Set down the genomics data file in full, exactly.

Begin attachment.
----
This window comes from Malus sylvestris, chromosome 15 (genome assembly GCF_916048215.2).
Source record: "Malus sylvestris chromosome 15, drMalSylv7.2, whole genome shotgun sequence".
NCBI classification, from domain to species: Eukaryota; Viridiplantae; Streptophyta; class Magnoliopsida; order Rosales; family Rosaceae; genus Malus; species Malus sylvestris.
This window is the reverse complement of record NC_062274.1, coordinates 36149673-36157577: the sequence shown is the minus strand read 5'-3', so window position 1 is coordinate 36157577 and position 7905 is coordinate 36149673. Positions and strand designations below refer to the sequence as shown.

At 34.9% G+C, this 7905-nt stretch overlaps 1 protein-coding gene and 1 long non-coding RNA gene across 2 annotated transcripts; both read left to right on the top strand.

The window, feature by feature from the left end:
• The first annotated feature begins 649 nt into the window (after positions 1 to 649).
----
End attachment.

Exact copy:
This window comes from Malus sylvestris, chromosome 15 (genome assembly GCF_916048215.2).
Source record: "Malus sylvestris chromosome 15, drMalSylv7.2, whole genome shotgun sequence".
NCBI classification, from domain to species: Eukaryota; Viridiplantae; Streptophyta; class Magnoliopsida; order Rosales; family Rosaceae; genus Malus; species Malus sylvestris.
This window is the reverse complement of record NC_062274.1, coordinates 36149673-36157577: the sequence shown is the minus strand read 5'-3', so window position 1 is coordinate 36157577 and position 7905 is coordinate 36149673. Positions and strand designations below refer to the sequence as shown.

At 34.9% G+C, this 7905-nt stretch overlaps 1 protein-coding gene and 1 long non-coding RNA gene across 2 annotated transcripts; both read left to right on the top strand.

The window, feature by feature from the left end:
• The first annotated feature begins 649 nt into the window (after positions 1 to 649).